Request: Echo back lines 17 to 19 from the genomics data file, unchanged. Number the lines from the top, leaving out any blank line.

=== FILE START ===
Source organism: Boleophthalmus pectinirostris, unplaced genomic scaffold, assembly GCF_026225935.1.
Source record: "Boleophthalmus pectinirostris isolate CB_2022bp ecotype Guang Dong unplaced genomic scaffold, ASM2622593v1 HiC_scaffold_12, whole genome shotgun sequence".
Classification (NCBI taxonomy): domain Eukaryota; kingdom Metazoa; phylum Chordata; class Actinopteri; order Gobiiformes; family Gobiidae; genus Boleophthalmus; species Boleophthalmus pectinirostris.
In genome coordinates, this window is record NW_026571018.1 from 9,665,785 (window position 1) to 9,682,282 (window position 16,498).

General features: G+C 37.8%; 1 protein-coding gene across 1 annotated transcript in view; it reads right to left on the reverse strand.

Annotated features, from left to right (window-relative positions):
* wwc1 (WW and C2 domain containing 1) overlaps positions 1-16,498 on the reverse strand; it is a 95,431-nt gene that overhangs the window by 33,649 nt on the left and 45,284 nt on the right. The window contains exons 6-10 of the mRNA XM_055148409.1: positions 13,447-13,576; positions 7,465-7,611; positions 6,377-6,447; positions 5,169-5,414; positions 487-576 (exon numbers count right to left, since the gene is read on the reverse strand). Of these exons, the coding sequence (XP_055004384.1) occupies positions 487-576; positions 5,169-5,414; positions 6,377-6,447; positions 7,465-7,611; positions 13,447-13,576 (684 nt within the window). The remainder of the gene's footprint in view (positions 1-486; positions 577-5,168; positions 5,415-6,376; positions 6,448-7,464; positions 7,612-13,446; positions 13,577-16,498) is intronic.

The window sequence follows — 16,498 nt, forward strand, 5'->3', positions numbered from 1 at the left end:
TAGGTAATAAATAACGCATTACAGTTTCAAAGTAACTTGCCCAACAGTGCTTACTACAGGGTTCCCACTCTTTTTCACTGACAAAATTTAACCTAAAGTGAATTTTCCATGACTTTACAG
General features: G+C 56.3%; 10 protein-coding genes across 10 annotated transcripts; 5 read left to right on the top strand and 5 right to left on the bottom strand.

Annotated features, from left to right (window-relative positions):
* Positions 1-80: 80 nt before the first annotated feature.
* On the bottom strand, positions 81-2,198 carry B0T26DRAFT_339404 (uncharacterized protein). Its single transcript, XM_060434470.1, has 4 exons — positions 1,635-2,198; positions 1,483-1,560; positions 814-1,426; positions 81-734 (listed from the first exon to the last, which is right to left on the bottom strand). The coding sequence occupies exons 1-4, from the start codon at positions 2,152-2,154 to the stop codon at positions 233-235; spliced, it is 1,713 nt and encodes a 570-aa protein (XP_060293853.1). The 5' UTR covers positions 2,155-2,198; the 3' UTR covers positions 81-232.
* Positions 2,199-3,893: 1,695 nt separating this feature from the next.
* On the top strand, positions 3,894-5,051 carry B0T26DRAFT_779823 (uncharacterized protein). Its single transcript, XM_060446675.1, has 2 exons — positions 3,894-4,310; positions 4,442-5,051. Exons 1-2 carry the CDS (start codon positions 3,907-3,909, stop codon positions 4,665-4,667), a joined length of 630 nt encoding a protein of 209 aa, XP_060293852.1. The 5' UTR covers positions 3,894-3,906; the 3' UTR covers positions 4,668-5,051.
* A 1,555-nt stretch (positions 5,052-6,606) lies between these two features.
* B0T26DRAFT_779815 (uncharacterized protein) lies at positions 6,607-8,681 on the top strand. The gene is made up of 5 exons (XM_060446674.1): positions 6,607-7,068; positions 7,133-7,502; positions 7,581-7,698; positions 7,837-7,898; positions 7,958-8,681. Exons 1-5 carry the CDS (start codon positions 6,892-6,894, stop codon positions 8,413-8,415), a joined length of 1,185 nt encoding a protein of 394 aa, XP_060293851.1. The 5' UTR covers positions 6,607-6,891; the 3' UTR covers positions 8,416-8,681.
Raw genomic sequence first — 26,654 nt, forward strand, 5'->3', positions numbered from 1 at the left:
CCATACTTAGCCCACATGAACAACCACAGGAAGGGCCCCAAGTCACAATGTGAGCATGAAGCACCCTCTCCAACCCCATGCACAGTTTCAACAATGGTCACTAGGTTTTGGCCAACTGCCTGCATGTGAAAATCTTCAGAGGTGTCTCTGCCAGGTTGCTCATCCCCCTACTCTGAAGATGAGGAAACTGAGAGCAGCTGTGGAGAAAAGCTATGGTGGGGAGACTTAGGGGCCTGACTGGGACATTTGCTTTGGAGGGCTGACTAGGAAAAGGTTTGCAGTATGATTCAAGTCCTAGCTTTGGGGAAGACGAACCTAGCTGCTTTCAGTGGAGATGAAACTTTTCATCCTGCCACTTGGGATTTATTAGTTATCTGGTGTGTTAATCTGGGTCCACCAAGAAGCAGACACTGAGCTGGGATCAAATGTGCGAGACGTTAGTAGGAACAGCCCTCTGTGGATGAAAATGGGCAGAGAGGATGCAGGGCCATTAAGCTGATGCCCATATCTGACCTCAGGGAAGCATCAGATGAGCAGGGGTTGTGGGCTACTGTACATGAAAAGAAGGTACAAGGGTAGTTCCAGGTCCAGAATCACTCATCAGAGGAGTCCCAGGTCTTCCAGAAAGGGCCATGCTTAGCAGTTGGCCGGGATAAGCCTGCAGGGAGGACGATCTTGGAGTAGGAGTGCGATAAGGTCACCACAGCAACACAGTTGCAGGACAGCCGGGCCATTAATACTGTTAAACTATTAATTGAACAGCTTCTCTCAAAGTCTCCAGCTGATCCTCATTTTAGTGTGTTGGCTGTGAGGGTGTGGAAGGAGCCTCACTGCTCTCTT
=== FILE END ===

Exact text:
* B0T26DRAFT_779815 (uncharacterized protein) lies at positions 6,607-8,681 on the top strand. The gene is made up of 5 exons (XM_060446674.1): positions 6,607-7,068; positions 7,133-7,502; positions 7,581-7,698; positions 7,837-7,898; positions 7,958-8,681. Exons 1-5 carry the CDS (start codon positions 6,892-6,894, stop codon positions 8,413-8,415), a joined length of 1,185 nt encoding a protein of 394 aa, XP_060293851.1. The 5' UTR covers positions 6,607-6,891; the 3' UTR covers positions 8,416-8,681.
Raw genomic sequence first — 26,654 nt, forward strand, 5'->3', positions numbered from 1 at the left:
CCATACTTAGCCCACATGAACAACCACAGGAAGGGCCCCAAGTCACAATGTGAGCATGAAGCACCCTCTCCAACCCCATGCACAGTTTCAACAATGGTCACTAGGTTTTGGCCAACTGCCTGCATGTGAAAATCTTCAGAGGTGTCTCTGCCAGGTTGCTCATCCCCCTACTCTGAAGATGAGGAAACTGAGAGCAGCTGTGGAGAAAAGCTATGGTGGGGAGACTTAGGGGCCTGACTGGGACATTTGCTTTGGAGGGCTGACTAGGAAAAGGTTTGCAGTATGATTCAAGTCCTAGCTTTGGGGAAGACGAACCTAGCTGCTTTCAGTGGAGATGAAACTTTTCATCCTGCCACTTGGGATTTATTAGTTATCTGGTGTGTTAATCTGGGTCCACCAAGAAGCAGACACTGAGCTGGGATCAAATGTGCGAGACGTTAGTAGGAACAGCCCTCTGTGGATGAAAATGGGCAGAGAGGATGCAGGGCCATTAAGCTGATGCCCATATCTGACCTCAGGGAAGCATCAGATGAGCAGGGGTTGTGGGCTACTGTACATGAAAAGAAGGTACAAGGGTAGTTCCAGGTCCAGAATCACTCATCAGAGGAGTCCCAGGTCTTCCAGAAAGGGCCATGCTTAGCAGTTGGCCGGGATAAGCCTGCAGGGAGGACGATCTTGGAGTAGGAGTGCGATAAGGTCACCACAGCAACACAGTTGCAGGACAGCCGGGCCATTAATACTGTTAAACTATTAATTGAACAGCTTCTCTCAAAGTCTCCAGCTGATCCTCATTTTAGTGTGTTGGCTGTGAGGGTGTGGAAGGAGCCTCACTGCTCTCTT